On my birthday yesterday, the principal walked to my room with a bouquet of flowers and a package.  The bouquet was from my grandson.  I opened the package. Much to my astonishment, there was Miracle’s tail, the top of the braid carefully and colorfully wrapped, a thin copper wire winding through it, and and then wrapped around the bottom.  My daughter had managed to take it without my seeing her do so, took it home, and had wrapped it so it would not come apart.  When I originally told her about it, she and my grandson commented how strange it was and made note of the dog food incident as if some mystery lurked in that particular place in my house.

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My grandson had picked out each individual flower.  He obviously knows my favorite color is orange.

Then to top off the day my son also sent flowers.  It dropped 50 degrees from yesterday afternoon to late last night, the wind shrieks, clouds loom dark and ominous.  It is a good day for bright flowers.

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My Mother–Barbie Doll


Barbara Lewis Duke, pretty petite, blue-eyed and blond, my mother, one fearless, controlling woman.  Long after Mother’s death, Dad said, “Barbara was afraid of absolutely no one and nothing.”  They married late:  34 and 38.  He adored her unconditionally.  She filled my life with horses, music, love, cornfields, hay rides,      books, ambition.  Whatever she felt she had missed, I was going to possess:  piano lessons, a college education.  Her father, who died long before I was born, loved                 fancy, fast horses.  So did she.  During my preschool, croupy years, she quieted my hysterical night coughing with stories of run aways horses pulling her in a wagon.      With less than one hundred pounds and lots of determination, she stopped them,               a tiny Barbie Doll flying across the Missouri River Bottom, strong, willful, free.

Note:  this poem is in my book “On the Rim of Wonder” and was also recently published in “Inside and Out”, a collection of writings by women.  It is available on Amazon and published by the Story Circle Network.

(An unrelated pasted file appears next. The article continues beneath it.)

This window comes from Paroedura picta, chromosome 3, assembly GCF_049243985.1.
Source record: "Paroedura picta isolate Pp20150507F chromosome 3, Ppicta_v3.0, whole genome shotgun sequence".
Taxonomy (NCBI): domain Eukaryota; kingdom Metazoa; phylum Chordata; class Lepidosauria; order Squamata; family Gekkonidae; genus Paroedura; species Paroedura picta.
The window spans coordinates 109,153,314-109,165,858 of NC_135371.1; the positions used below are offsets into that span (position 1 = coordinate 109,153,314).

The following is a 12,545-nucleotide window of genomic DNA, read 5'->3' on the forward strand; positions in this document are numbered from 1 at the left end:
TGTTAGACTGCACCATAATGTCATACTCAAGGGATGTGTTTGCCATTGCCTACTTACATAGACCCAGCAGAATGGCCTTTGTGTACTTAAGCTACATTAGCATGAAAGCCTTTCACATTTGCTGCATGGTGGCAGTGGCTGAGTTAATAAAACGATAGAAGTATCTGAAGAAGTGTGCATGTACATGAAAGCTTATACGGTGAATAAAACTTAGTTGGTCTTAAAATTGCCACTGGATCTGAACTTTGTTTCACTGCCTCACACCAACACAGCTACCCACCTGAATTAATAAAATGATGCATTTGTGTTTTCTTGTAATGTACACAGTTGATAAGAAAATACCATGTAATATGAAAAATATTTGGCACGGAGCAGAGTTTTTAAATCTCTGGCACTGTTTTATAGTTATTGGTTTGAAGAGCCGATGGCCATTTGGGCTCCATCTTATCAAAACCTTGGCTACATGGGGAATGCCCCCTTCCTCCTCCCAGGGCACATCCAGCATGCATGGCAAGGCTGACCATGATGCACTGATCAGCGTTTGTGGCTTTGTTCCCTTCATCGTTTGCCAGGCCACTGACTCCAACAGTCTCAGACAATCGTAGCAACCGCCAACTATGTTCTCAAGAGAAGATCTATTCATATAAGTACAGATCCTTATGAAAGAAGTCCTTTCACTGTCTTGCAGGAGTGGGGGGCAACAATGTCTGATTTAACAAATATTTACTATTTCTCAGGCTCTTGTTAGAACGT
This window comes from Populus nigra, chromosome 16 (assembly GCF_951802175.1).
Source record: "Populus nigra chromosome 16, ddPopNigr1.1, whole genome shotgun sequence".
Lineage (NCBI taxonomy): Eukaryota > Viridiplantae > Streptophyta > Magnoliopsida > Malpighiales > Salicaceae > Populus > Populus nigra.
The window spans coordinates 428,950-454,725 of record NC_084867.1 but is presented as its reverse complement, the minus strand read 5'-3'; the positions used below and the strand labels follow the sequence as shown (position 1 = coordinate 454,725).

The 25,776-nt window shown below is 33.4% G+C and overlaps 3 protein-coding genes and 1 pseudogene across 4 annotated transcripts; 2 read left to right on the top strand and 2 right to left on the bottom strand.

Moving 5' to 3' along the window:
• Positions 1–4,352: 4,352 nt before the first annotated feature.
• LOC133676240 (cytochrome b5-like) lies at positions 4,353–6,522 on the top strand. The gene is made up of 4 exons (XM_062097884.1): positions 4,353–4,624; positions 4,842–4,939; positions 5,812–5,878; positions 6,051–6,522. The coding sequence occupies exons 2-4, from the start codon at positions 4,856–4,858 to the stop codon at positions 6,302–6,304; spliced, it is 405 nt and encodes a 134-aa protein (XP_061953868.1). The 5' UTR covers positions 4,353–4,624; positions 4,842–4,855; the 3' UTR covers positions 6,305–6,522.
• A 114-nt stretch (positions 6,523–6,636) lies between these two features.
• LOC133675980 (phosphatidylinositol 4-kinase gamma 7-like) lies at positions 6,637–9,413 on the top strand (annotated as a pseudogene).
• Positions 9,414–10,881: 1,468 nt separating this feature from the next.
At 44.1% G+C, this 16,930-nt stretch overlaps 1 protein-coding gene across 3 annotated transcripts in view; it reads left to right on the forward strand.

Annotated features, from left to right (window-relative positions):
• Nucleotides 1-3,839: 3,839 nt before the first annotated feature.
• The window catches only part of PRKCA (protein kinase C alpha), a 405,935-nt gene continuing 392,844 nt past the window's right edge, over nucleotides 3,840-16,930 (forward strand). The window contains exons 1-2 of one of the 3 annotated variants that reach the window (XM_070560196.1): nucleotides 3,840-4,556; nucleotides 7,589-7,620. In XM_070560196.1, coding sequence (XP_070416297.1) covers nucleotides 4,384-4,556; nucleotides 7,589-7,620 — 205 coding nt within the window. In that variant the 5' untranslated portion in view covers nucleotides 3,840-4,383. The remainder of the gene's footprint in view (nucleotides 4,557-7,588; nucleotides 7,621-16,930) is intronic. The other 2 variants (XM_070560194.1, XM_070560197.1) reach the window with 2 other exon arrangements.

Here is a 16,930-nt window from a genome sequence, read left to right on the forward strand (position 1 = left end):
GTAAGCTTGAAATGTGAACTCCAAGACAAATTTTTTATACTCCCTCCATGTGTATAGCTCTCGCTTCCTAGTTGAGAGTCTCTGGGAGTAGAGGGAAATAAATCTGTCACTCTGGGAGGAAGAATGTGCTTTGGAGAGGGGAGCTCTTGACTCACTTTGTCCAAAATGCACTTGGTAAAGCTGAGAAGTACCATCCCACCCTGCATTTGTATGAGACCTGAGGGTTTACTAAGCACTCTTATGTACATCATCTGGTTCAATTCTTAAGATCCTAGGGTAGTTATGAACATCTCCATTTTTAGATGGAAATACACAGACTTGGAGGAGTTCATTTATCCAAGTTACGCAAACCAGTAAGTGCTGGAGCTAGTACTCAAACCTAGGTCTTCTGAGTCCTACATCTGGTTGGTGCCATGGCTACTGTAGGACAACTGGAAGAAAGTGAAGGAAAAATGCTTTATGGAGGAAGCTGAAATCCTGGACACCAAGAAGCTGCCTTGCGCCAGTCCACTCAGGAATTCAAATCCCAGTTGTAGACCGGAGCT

Addendum:  My mother loved horses and flowers.  When I look at the flowers around my house I think of my mother.  And, yes, I have horses.  The following photos are dedicated to my mother’s memory.

 

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My mother’s mother and father.

 

Barbie Doll


This poem praises my mother.  It is page 17 of my memoir in poems, “On the Rim of Wonder”.  It seems appropriate to republish it here for Mother’s Day.

 

Barbara Lewis Duke, pretty, petite, blue-eyed, and blond, my mother,

one fearless, controlling woman.  Long after Mom’s death, Dad said,

“Barbara was afraid of absolutely no one and nothing.”  They married

late:  34 and 38.  He adored her unconditionally.  She filled my life

with horses, music, love, cornfields, hay rides, books, ambition.  Whatever

she felt she had missed, I was going to possess:  books, piano lessons, a

college education.  Her father, who died long before I was born, loved fancy,

fast horses.  So did she.  During my preschool, croupy years, she quieted my

hysterical night coughing with stories of run away horses pulling her

in a wagon.  With less than 100 pounds and lots of determination, she

stopped them, a tiny Barbie Doll flying across the Missouri River Bottom,

strong, willful, free.

April 18 – Star


I wrote this poem several years ago. It was republished today on One Woman’s Day by the Story Circle Network.

One Woman's Day

by Juliana Lightle

The phone rings.

“Star’s dead. There’s blood everywhere.

He’s hanging from the gate by one hoof.

Blood is all over Rosie’s face.

It’s dreadful.”

A tear choked voice.

“You can’t bring D’mitri home.”

D’mitri’s nine.  Star belongs to him.

Shock, tears, disbelief.

Last night Star ran, bucked, reared,

chased around, playing.

How?

The pen’s all pipe, no sharp edges,

nothing harmful, consistently inspected.

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D’mitri goes home with me.  He says,

“Nana, I have to see him;

I have to know what happened.”

Slowly, in dread, we walk behind the barn.

Star’s hanging by one hoof in the three inch

space between the gate and fence,

ankle broken.

The blood covered fence, gate, and ground

stare at me.

It’s hot, his body’s stiff.

He must be moved.

Coyotes will come in the night,

drawn by the smell of blood, of death.

The neighbor brings his big red tractor;